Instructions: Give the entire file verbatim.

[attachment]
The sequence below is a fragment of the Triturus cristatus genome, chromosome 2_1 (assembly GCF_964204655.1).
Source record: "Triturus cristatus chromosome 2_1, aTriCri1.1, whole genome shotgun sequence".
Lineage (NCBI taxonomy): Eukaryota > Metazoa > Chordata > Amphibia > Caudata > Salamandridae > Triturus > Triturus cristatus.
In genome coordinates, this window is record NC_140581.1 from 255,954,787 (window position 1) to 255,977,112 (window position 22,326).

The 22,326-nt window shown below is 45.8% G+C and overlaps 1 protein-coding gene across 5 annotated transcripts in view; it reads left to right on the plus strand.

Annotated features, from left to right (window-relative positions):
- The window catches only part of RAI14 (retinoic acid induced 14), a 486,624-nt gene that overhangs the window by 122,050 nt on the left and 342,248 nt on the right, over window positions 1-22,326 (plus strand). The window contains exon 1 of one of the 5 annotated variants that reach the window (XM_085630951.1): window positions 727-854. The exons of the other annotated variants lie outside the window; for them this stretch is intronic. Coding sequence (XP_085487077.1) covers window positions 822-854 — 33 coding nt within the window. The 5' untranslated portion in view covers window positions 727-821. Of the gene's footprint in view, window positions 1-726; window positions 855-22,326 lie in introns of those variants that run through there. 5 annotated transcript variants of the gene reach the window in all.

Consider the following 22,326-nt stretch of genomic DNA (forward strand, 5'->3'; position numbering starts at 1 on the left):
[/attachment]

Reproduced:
The sequence below is a fragment of the Triturus cristatus genome, chromosome 2_1 (assembly GCF_964204655.1).
Source record: "Triturus cristatus chromosome 2_1, aTriCri1.1, whole genome shotgun sequence".
Lineage (NCBI taxonomy): Eukaryota > Metazoa > Chordata > Amphibia > Caudata > Salamandridae > Triturus > Triturus cristatus.
In genome coordinates, this window is record NC_140581.1 from 255,954,787 (window position 1) to 255,977,112 (window position 22,326).

The 22,326-nt window shown below is 45.8% G+C and overlaps 1 protein-coding gene across 5 annotated transcripts in view; it reads left to right on the plus strand.

Annotated features, from left to right (window-relative positions):
- The window catches only part of RAI14 (retinoic acid induced 14), a 486,624-nt gene that overhangs the window by 122,050 nt on the left and 342,248 nt on the right, over window positions 1-22,326 (plus strand). The window contains exon 1 of one of the 5 annotated variants that reach the window (XM_085630951.1): window positions 727-854. The exons of the other annotated variants lie outside the window; for them this stretch is intronic. Coding sequence (XP_085487077.1) covers window positions 822-854 — 33 coding nt within the window. The 5' untranslated portion in view covers window positions 727-821. Of the gene's footprint in view, window positions 1-726; window positions 855-22,326 lie in introns of those variants that run through there. 5 annotated transcript variants of the gene reach the window in all.

Consider the following 22,326-nt stretch of genomic DNA (forward strand, 5'->3'; position numbering starts at 1 on the left):